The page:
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Short-Yardage Defense Could Be A Force

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Short-Yardage Defense Could Be A Force

GREEN BAY  – I feel sorry for opposing offenses lining up on 3rd-and-1 and having to look across the line of scrimmage at a Green Bay Packers defensive line consisting of Ryan Pickett, B.J. Raji, Cullen Jenkins and Justin Harrell.

That's 1,297 pounds of defensive goodness according to the weights provided by the Packers official website. And that's exactly the lineup the Packers trotted out on the second day of training camp back on Sunday in their short-yardage "Hippo" formation. The Hippo is a 4-4-3 defense presumably used in short-yardage and goal-line situations designed primarily to stop the run.

Rookie defensive end Mike Neal took Harrell's spot in the lineup when Harrell sat out due to heat-related symptoms. Neal is smaller from a weight-standpoint than all the afore-mentioned defensive linemen, but his bodybuilder's physique makes one believe he could be every bit the anchor against the run as a Jenkins or a Harrell.

Now imagine an outside linebacker duo consisting of the 255-pound Clay Matthews and the 250-pound Brady Poppinga on the wings of the defensive line with Nick Barnett and A.J. Hawk backing them up.

The Packers have gone very little if any goal-line or short-yardage situations so far during training camp, but that personnel grouping should be a unit every fan keeps their eye on over the course of the month of August.

Ideally, they'll be stout against the run. And even if they encourage teams to pass against that look, the Packers should have a very talented secondary to rely upon with Charles Woodson, Nick Collins and Tramon Williams.

For a defense that struggled in the red zone last season, this group may be able to force a couple more field goals instead of touchdowns this season.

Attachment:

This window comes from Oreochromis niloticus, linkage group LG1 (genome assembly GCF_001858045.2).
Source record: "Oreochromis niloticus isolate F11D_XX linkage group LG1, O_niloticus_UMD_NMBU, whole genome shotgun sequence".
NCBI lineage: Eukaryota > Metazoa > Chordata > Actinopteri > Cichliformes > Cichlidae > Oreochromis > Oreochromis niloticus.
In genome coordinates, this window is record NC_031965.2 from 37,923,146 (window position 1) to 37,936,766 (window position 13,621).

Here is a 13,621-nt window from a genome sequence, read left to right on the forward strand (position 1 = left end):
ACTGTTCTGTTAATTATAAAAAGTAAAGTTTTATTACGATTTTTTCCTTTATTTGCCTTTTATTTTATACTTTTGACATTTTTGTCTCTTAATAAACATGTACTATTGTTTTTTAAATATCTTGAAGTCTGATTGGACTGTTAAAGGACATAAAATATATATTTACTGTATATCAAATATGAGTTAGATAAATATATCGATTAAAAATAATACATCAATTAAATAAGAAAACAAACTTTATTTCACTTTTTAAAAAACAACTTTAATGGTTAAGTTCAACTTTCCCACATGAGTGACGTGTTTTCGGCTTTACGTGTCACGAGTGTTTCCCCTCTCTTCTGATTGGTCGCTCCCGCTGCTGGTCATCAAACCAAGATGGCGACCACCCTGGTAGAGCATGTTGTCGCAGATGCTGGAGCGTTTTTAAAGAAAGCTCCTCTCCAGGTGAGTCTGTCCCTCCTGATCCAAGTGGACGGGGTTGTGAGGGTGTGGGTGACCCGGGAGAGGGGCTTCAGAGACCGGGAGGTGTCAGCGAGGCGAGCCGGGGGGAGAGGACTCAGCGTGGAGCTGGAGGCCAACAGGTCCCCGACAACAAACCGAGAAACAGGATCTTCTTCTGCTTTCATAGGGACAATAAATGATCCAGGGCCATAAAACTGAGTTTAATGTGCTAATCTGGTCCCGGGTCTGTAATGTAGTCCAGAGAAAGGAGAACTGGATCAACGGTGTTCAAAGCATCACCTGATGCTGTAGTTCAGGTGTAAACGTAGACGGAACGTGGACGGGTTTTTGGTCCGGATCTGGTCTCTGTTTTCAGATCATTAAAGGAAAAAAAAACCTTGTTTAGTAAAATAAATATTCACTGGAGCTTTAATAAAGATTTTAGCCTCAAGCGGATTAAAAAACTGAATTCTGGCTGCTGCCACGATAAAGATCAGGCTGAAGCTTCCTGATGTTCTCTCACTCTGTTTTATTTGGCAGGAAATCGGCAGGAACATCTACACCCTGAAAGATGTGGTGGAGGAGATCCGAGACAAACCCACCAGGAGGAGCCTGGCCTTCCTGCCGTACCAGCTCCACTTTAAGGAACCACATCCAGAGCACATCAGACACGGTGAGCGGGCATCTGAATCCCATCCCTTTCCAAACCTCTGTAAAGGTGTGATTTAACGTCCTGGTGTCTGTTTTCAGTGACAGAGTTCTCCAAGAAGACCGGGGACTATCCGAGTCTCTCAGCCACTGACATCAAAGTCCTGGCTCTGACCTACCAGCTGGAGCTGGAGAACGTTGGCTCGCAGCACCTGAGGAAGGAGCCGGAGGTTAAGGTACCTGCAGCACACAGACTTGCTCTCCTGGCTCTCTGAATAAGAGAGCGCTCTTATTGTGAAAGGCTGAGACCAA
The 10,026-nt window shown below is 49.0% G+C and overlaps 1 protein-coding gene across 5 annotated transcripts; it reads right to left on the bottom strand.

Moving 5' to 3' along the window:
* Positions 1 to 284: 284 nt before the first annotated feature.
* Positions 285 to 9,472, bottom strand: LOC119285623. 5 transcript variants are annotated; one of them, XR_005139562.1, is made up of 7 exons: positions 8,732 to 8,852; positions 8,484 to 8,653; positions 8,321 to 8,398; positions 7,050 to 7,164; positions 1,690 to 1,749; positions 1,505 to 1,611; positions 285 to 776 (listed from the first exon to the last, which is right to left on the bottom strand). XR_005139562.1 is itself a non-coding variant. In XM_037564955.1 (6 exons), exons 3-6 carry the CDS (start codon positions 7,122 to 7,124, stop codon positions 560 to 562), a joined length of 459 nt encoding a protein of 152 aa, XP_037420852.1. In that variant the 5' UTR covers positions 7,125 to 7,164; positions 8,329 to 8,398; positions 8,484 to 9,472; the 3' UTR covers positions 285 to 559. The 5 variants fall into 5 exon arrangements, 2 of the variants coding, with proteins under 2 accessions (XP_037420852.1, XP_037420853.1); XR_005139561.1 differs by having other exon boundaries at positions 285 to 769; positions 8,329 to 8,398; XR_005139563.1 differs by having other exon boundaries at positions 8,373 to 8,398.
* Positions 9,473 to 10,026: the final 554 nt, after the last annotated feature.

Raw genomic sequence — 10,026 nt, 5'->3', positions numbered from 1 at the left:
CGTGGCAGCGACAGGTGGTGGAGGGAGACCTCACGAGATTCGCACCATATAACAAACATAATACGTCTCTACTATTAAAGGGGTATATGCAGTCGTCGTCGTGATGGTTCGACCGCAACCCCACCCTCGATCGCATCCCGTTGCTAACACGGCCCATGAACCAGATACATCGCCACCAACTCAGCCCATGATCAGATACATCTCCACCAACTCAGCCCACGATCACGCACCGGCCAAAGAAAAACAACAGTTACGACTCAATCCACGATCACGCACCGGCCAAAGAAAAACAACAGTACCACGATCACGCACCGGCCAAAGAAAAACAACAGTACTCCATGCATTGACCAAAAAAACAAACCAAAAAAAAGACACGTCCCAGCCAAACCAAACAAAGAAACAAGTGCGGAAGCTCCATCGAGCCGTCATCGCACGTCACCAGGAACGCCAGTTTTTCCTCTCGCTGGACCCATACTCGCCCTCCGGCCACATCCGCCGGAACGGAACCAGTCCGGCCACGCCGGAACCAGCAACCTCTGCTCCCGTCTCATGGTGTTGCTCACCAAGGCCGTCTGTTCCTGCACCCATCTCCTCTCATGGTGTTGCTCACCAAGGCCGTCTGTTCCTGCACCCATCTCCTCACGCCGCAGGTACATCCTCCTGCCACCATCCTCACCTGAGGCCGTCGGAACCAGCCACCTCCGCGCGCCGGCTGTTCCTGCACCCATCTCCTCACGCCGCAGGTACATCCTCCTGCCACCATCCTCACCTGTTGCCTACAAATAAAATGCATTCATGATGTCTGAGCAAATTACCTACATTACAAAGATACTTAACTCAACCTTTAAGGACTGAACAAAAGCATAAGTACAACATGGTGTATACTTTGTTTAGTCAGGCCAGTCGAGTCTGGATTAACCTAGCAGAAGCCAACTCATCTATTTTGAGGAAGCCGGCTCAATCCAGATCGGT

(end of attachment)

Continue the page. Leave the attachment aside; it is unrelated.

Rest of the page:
And it's scary to think that a defense that ranked No. 1 against the run last season and No. 2 overall in terms of yards allowed could be even better. That's impressive, at least on paper.

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Fan friendly comments only: off Comments (7) This filter will hide comments which have ratio of 5 to 1 down-vote to up-vote.

Cole's picture

It would be a feat to be the number 1 defense and offense.

Jeremy's picture

I can't wait to see that one. Although if I was a QB looking at that, I would definitely audible to a bootleg, TE curl, or something else with movement. Yikes!

frosty's picture

That's my major concern as well. An obviously huge front against the run is going to result in a lot of pass plays against that formation, and for that reason alone I would keep Poppinga out of the OLB position. Gotta have someone that can contend with at least a decent TE on both sides.

PackersRS's picture

I don't think we struggled against the run in RZ D.

Now, of course those are not all the stats, but we allowed only 5 rushing TDs (best in league) the whole season, to 29 (4th worst) passing TDs.

Putting heavier, worse against the pass players on goal line situations is not a smart decision IMHO.

Oppy's picture

I'm not too concerned about mobility of this line with Jenkins and Harrell set as the DE's.

You probably won't find another defensive linemen in the league with the same amount of agility and quickness as Big Sexy at his weight. This cat is shifty... And if Harrell is truly past the back issues, this is a kid who had always moved extremely well for a big man as well. I have read a tweet here and there already this season about Harrell getting off the ball and penetrating with surprisingly fast feet and moves- if he can continue that, and he still has his lateral agility, he should have move than adequate mobility on the edge.

Raji and Pickett, of course, just have to anchor, not a lot of movement there. I do see the concerns about Poppinga. But then, Brad Jones has added a few pounds, and didn't look sub-par in run support last year in the first place.

Lastly, disagree w/ Aaron about Neal being able to anchor just fine because he's strong. Certainly, being strong helps you push and pull others around, penetrate, and tackle... and to some extent your core and leg strength can be used to help stabilize your stance, but THere's no substitute for physical weight when trying to become an immovable object.

CSS's picture

Neal understands leverage and will stay round the 300lb. mark, not concerned about his 'anchor' or 'bull-rush' as a rookie.

Where rookies get schooled in the NFL during their first year: use of their hands, disengagement skills.

Neal will provide NFL caliber 'pop' upon impact and win some battles on strength alone. That being said, good (experienced) lineman will control his torso and get inside his body if he doesn't quickly grasp good hand technique. To me, that will be the difference between a solid rookie campaign (holding his own), vs. an impact rookie campaign (controlling his gap/line of scrimmage on a consistant basis.)

northnsouth's picture

Replace Hawk with Bishop.

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